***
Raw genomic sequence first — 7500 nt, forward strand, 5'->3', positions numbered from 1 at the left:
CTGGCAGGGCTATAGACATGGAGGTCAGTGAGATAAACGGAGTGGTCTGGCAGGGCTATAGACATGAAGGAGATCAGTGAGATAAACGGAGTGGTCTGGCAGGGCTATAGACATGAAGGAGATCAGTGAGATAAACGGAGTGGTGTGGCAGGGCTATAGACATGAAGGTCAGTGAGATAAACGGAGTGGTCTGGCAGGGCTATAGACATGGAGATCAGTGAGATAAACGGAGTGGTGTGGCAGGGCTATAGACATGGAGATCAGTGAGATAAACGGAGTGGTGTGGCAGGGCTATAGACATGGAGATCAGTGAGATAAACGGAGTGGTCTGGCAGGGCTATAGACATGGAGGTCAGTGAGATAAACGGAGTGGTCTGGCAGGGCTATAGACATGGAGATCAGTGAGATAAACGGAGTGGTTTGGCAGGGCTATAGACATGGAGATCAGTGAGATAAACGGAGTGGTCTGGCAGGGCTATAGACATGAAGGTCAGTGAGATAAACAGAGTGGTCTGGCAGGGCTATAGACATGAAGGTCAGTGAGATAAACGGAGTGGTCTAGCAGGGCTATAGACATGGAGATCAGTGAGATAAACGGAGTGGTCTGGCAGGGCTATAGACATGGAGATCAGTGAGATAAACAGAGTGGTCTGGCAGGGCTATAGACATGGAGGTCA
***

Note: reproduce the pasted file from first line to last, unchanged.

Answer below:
Raw genomic sequence first — 7500 nt, forward strand, 5'->3', positions numbered from 1 at the left:
CTGGCAGGGCTATAGACATGGAGGTCAGTGAGATAAACGGAGTGGTCTGGCAGGGCTATAGACATGAAGGAGATCAGTGAGATAAACGGAGTGGTCTGGCAGGGCTATAGACATGAAGGAGATCAGTGAGATAAACGGAGTGGTGTGGCAGGGCTATAGACATGAAGGTCAGTGAGATAAACGGAGTGGTCTGGCAGGGCTATAGACATGGAGATCAGTGAGATAAACGGAGTGGTGTGGCAGGGCTATAGACATGGAGATCAGTGAGATAAACGGAGTGGTGTGGCAGGGCTATAGACATGGAGATCAGTGAGATAAACGGAGTGGTCTGGCAGGGCTATAGACATGGAGGTCAGTGAGATAAACGGAGTGGTCTGGCAGGGCTATAGACATGGAGATCAGTGAGATAAACGGAGTGGTTTGGCAGGGCTATAGACATGGAGATCAGTGAGATAAACGGAGTGGTCTGGCAGGGCTATAGACATGAAGGTCAGTGAGATAAACAGAGTGGTCTGGCAGGGCTATAGACATGAAGGTCAGTGAGATAAACGGAGTGGTCTAGCAGGGCTATAGACATGGAGATCAGTGAGATAAACGGAGTGGTCTGGCAGGGCTATAGACATGGAGATCAGTGAGATAAACAGAGTGGTCTGGCAGGGCTATAGACATGGAGGTCA